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Effects of Warming on a Tallgrass Prairie of the U.S. Great Plains
Niu, S., Sherry, R.A., Zhou, X., Wan, S. and Luo, Y. 2010. Nitrogen regulation of the climate-carbon feedback: evidence from a long-term global change experiment. Ecology 91: 3261-3273.

In providing some background for the rationale behind their newest study, Niu et al. (2010) write that "most modeling studies predict ecosystem carbon storage will decrease as respiration is stimulated more than photosynthesis by rising temperature, with a consequent positive feedback to climate warming," which thus ends up enhancing what the world's climate alarmists generally consider to be a curse upon the biosphere.

What was done
Working in a tallgrass prairie of the U.S. Great Plains located in McClain County, Oklahoma -- which was dominated by C4 grasses and C3 forbs that had not been grazed for the prior forty years -- the authors conducted a warming experiment, where infrared heaters were used to elevate soil temperature at a depth of 2.5 cm by an average of 1.96°C from 2000 to 2008, and where they say that "yearly biomass clipping mimicked hay or biofuel feedstock harvest."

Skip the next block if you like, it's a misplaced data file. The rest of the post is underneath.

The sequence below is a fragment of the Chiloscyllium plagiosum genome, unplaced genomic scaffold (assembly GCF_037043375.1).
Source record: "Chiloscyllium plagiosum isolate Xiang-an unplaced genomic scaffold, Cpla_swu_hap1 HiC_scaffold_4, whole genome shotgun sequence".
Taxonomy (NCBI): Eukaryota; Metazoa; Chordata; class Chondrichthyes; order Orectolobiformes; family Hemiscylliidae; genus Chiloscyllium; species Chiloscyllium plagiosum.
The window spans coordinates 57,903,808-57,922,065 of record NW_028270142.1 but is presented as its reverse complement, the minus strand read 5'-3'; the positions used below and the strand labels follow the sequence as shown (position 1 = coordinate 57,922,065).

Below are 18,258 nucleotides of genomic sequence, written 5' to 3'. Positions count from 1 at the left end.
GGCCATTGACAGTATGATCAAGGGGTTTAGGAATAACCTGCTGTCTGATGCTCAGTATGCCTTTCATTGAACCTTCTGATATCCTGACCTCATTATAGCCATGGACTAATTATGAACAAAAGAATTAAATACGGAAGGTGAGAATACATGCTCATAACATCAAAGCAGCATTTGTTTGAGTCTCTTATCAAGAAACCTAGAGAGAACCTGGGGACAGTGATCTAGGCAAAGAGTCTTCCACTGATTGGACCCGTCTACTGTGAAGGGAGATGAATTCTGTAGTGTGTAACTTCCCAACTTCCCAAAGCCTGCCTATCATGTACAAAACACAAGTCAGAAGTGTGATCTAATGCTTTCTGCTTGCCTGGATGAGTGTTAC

What was learned
Niu et al. report that the experimental warming "significantly stimulated carbon storage in aboveground plant, root, and litter pools by 17%, 38%, and 29%, respectively, averaged over the nine years (all P < 0.05) but did not change soil carbon content or nitrogen content in any pool." In addition, they determined that the "plant carbon:nitrogen ratio and nitrogen use efficiency increased in the warmed plots compared to the control plots, resulting primarily from increased dominance of C4 plants in the community."

What it means
The five researchers concluded that increased plant nitrogen use efficiency played a more important role than soil nitrogen availability in regulating carbon cycling in this particular ecosystem, since the tallgrass prairie experienced a significant increase in productivity that was caused solely by the warming of its soil and not promoted by any addition of nitrogen to it. They explained this result by stating that "increased inputs of more recalcitrant [higher carbon:nitrogen ratio] material into soil counterbalanced any direct warming stimulation of carbon release, leading to little change in soil carbon stock and no apparent feedback to climate warming [italics added]."

Reviewed 23 March 2011